As shown in FIG. 6, for each polygon 610, and for each triangle within the polygon 615, polygon connectivity information for the scene is computed. At step 620, for each triangle, those adjacent mesh triangles in the scene with shared vertices are mapped to an array. The connectivity data structure is built by iterating through a list of triangle faces in the scene. For each triangle face, a list of adjacent triangles which share a common edge is built and stored in the data structure. Hence, for each triangle at step 615, the connectivity information mapped at step 620 will include both the list of adjacent triangles which share a common edge and whether a patch is associated with the triangle.

Steps 630-650 describe the method of building patches. Patches are built by iterating through all the faces to find the next face which has not been associated with a patch representation. Such face is referred to as a source face. When no further triangles exist after step 625, a first source face is selected at step 630 and a random start path is selected at step 635. For each possible growth path at step 640, at step 645 the method will attempt to either grow a path to consolidate a current face or draw a boundary condition.

The method of step 645 is detailed in FIG. 7. In the first recursion, the source face is set as a current face. In other recursions, other faces may be set as the current face. The method of FIG. 7 analyzes a current face and a neighboring face in a random direction. For a current selected face at step 705, at step 710, a first test checks whether there is only one neighboring face along the edge between the current face and a neighboring face (i.e. whether the faces form a manifold surface). If so, then at step 715, a boundary marker is placed between the two faces. A boundary marker signifies that the two faces either belong to different patches or that they have markedly different orientations. A sharp difference in orientation may signify that the surface normal is inverted (and obviously facing in the opposite direction as illustrated in FIG. 4 b by normals 438, 436 and 444) or that it is a valid discontinuity. If there is more than one neighboring face along the edge at step 720, then at step 730 a determination will be made as whether the two faces share the same general direction of 3D orientation and at step 725 whether the neighboring face is not already part of another patch. If step 720 is true and step 725 false, the current face and the neighboring face will be consolidated at step 730. As illustrated in FIG. 4 c, the surface patch will begin to grow as illustrated by dash line 450. If additional faces are present, at step 735, then at step 740, the algorithm will reverse in direction until a new valid direction of growth is found. At step 735, when all directions for path growth have been exhausted, a patch counter is incremented and a new patch is initiated by returning to step 630. The direction of travel around the mesh may make a difference to patch formation due to highly localized face orientation differences. In the case of a true discontinuity, the face will not be added to the patch when traversed in one direction, but may be if traversed in another direction.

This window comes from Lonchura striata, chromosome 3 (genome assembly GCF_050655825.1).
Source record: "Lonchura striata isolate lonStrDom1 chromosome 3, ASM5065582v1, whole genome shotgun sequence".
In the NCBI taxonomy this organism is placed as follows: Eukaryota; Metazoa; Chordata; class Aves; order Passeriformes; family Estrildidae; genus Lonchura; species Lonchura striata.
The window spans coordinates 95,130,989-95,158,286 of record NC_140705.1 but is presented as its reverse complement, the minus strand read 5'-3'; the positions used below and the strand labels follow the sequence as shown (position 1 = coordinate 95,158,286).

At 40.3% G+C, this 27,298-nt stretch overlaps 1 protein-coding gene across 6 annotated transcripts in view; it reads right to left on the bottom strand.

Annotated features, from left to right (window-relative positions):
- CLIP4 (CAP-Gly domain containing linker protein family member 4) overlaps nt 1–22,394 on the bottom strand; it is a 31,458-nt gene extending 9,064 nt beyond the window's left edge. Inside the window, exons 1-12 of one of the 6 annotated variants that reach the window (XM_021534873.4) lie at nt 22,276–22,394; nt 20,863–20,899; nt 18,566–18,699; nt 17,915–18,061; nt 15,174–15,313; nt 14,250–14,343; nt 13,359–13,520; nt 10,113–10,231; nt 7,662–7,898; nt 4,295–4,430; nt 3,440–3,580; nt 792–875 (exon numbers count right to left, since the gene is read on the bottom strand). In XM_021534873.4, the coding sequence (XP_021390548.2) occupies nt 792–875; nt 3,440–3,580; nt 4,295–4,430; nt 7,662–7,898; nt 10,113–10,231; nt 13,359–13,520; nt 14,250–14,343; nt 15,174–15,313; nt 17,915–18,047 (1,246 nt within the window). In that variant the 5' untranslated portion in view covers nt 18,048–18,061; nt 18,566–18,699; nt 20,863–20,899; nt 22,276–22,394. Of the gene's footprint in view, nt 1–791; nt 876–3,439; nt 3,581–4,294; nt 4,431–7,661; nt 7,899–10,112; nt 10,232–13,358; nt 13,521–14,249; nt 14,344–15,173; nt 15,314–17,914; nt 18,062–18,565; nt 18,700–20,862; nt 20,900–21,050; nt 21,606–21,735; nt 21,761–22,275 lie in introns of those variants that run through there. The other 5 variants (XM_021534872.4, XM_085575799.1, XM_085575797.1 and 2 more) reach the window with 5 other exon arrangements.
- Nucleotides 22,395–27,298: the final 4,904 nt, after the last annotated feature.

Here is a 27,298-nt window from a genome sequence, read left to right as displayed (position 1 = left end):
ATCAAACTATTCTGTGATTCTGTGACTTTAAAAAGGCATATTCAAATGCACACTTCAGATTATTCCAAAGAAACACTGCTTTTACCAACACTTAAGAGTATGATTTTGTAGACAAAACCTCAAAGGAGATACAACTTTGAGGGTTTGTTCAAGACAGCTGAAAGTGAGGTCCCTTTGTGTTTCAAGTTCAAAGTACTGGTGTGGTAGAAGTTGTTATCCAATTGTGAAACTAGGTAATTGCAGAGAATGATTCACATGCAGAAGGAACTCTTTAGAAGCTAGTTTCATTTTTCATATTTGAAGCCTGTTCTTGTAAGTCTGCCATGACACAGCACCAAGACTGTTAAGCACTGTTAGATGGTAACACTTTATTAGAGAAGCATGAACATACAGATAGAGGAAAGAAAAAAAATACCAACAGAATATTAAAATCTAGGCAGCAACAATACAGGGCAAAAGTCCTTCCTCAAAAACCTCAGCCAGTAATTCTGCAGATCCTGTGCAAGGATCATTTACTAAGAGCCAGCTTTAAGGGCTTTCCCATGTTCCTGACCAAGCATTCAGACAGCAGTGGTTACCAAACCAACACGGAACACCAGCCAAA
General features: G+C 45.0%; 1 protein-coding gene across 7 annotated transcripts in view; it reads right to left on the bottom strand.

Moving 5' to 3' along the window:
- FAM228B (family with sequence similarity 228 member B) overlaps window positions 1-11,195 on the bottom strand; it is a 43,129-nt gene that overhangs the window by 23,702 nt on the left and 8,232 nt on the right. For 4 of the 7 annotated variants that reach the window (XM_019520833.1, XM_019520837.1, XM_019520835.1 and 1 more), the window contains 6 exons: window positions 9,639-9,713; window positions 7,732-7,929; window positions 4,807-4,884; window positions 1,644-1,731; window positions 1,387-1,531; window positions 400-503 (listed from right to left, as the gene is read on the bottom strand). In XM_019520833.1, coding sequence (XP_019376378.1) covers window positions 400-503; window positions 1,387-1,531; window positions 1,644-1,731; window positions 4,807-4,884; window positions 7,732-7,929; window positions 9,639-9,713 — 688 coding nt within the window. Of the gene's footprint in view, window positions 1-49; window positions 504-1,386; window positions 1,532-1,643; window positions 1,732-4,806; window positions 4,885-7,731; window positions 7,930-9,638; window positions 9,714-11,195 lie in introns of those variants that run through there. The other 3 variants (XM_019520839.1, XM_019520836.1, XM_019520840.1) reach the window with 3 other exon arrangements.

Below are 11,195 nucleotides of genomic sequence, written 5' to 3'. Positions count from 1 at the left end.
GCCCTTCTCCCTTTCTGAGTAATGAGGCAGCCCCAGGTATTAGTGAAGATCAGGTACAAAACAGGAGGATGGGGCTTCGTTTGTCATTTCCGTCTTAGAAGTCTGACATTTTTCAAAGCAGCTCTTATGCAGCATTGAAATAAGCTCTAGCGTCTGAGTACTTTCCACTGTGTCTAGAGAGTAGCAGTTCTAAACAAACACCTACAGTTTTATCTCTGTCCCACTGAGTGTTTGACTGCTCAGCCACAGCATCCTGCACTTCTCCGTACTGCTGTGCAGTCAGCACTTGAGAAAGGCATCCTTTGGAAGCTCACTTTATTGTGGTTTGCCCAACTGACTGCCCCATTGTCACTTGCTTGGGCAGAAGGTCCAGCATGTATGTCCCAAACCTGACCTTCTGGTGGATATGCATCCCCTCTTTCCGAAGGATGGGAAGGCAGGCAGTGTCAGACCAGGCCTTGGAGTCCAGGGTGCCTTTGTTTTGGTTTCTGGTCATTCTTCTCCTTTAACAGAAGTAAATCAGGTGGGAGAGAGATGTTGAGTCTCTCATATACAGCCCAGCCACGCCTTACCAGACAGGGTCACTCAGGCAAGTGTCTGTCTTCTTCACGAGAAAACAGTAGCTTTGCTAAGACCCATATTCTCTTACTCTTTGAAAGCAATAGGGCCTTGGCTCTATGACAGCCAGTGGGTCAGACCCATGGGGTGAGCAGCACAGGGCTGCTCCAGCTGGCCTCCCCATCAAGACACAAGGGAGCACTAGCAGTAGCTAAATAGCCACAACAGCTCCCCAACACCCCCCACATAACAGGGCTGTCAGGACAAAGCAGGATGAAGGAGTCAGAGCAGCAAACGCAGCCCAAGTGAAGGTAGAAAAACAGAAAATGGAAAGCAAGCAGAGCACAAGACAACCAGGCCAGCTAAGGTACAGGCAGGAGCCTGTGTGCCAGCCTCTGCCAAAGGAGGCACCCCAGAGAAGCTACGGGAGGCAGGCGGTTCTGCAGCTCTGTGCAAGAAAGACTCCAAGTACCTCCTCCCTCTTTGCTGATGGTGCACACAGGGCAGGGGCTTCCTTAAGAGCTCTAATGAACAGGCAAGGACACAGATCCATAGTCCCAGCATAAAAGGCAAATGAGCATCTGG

If another path is available at step 650, the method returns to step 630 to find a source face for that path. When all potential paths have been exhausted and all potential polygons have been exhausted at step 655, a connection matrix will be built at step 660. Steps for building a connection matrix are disclosed in FIG. 8. The connection matrix provides a reference of the strength of the connectivity between any two neighboring patched with opposing normal directions.